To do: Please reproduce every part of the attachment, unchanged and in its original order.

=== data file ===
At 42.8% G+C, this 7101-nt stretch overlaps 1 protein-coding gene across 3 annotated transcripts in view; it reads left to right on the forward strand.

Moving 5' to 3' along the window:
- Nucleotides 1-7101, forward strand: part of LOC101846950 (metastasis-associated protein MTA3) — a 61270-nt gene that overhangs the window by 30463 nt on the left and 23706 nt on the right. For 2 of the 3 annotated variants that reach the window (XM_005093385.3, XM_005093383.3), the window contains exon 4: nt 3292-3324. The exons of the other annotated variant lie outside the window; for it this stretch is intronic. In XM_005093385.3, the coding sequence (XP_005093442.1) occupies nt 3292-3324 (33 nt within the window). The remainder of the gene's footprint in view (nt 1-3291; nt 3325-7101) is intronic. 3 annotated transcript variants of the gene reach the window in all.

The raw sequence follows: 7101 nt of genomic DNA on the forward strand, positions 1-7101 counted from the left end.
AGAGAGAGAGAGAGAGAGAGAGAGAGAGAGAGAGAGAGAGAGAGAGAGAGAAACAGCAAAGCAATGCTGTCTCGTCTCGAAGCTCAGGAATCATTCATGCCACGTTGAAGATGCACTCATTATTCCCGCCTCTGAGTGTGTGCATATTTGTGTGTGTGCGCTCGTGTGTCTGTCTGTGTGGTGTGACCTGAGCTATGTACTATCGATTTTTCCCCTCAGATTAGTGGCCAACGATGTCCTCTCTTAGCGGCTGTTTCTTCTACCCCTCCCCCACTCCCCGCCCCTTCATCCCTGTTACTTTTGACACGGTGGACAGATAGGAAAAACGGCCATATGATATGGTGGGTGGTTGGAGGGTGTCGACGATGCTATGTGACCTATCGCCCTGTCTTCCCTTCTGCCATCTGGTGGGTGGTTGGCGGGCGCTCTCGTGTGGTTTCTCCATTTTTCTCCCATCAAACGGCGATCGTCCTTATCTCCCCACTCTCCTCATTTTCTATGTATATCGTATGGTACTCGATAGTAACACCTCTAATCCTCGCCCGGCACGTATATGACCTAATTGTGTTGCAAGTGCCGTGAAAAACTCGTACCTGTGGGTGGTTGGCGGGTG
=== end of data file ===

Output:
At 42.8% G+C, this 7101-nt stretch overlaps 1 protein-coding gene across 3 annotated transcripts in view; it reads left to right on the forward strand.

Moving 5' to 3' along the window:
- Nucleotides 1-7101, forward strand: part of LOC101846950 (metastasis-associated protein MTA3) — a 61270-nt gene that overhangs the window by 30463 nt on the left and 23706 nt on the right. For 2 of the 3 annotated variants that reach the window (XM_005093385.3, XM_005093383.3), the window contains exon 4: nt 3292-3324. The exons of the other annotated variant lie outside the window; for it this stretch is intronic. In XM_005093385.3, the coding sequence (XP_005093442.1) occupies nt 3292-3324 (33 nt within the window). The remainder of the gene's footprint in view (nt 1-3291; nt 3325-7101) is intronic. 3 annotated transcript variants of the gene reach the window in all.

The raw sequence follows: 7101 nt of genomic DNA on the forward strand, positions 1-7101 counted from the left end.
AGAGAGAGAGAGAGAGAGAGAGAGAGAGAGAGAGAGAGAGAGAGAGAGAGAAACAGCAAAGCAATGCTGTCTCGTCTCGAAGCTCAGGAATCATTCATGCCACGTTGAAGATGCACTCATTATTCCCGCCTCTGAGTGTGTGCATATTTGTGTGTGTGCGCTCGTGTGTCTGTCTGTGTGGTGTGACCTGAGCTATGTACTATCGATTTTTCCCCTCAGATTAGTGGCCAACGATGTCCTCTCTTAGCGGCTGTTTCTTCTACCCCTCCCCCACTCCCCGCCCCTTCATCCCTGTTACTTTTGACACGGTGGACAGATAGGAAAAACGGCCATATGATATGGTGGGTGGTTGGAGGGTGTCGACGATGCTATGTGACCTATCGCCCTGTCTTCCCTTCTGCCATCTGGTGGGTGGTTGGCGGGCGCTCTCGTGTGGTTTCTCCATTTTTCTCCCATCAAACGGCGATCGTCCTTATCTCCCCACTCTCCTCATTTTCTATGTATATCGTATGGTACTCGATAGTAACACCTCTAATCCTCGCCCGGCACGTATATGACCTAATTGTGTTGCAAGTGCCGTGAAAAACTCGTACCTGTGGGTGGTTGGCGGGTG